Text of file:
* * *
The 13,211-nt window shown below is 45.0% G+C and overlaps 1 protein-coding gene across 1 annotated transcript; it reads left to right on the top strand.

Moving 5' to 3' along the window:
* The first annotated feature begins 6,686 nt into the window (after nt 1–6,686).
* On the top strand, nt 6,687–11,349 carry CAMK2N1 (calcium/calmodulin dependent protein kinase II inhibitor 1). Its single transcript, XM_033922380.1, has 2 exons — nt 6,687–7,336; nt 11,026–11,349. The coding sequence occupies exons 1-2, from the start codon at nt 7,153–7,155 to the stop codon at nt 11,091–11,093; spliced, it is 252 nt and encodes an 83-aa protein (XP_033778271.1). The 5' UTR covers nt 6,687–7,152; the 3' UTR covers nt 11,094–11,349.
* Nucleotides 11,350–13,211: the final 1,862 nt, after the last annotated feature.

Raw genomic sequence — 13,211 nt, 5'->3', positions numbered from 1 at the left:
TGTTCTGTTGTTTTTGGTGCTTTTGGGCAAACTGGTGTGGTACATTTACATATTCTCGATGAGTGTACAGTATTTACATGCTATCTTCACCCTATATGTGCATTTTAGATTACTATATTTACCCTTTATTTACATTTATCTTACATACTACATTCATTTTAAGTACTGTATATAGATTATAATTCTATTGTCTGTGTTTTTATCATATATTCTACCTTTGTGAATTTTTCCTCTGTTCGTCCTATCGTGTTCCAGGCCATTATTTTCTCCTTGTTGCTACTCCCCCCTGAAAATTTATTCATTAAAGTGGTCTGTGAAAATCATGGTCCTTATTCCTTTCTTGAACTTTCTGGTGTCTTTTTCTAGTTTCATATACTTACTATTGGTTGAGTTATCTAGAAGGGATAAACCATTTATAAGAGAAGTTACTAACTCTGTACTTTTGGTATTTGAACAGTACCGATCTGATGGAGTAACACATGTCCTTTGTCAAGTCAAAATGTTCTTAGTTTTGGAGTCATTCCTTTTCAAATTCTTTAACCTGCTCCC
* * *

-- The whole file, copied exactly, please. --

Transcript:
The 13,211-nt window shown below is 45.0% G+C and overlaps 1 protein-coding gene across 1 annotated transcript; it reads left to right on the top strand.

Moving 5' to 3' along the window:
* The first annotated feature begins 6,686 nt into the window (after nt 1–6,686).
* On the top strand, nt 6,687–11,349 carry CAMK2N1 (calcium/calmodulin dependent protein kinase II inhibitor 1). Its single transcript, XM_033922380.1, has 2 exons — nt 6,687–7,336; nt 11,026–11,349. The coding sequence occupies exons 1-2, from the start codon at nt 7,153–7,155 to the stop codon at nt 11,091–11,093; spliced, it is 252 nt and encodes an 83-aa protein (XP_033778271.1). The 5' UTR covers nt 6,687–7,152; the 3' UTR covers nt 11,094–11,349.
* Nucleotides 11,350–13,211: the final 1,862 nt, after the last annotated feature.

Raw genomic sequence — 13,211 nt, 5'->3', positions numbered from 1 at the left:
TGTTCTGTTGTTTTTGGTGCTTTTGGGCAAACTGGTGTGGTACATTTACATATTCTCGATGAGTGTACAGTATTTACATGCTATCTTCACCCTATATGTGCATTTTAGATTACTATATTTACCCTTTATTTACATTTATCTTACATACTACATTCATTTTAAGTACTGTATATAGATTATAATTCTATTGTCTGTGTTTTTATCATATATTCTACCTTTGTGAATTTTTCCTCTGTTCGTCCTATCGTGTTCCAGGCCATTATTTTCTCCTTGTTGCTACTCCCCCCTGAAAATTTATTCATTAAAGTGGTCTGTGAAAATCATGGTCCTTATTCCTTTCTTGAACTTTCTGGTGTCTTTTTCTAGTTTCATATACTTACTATTGGTTGAGTTATCTAGAAGGGATAAACCATTTATAAGAGAAGTTACTAACTCTGTACTTTTGGTATTTGAACAGTACCGATCTGATGGAGTAACACATGTCCTTTGTCAAGTCAAAATGTTCTTAGTTTTGGAGTCATTCCTTTTCAAATTCTTTAACCTGCTCCC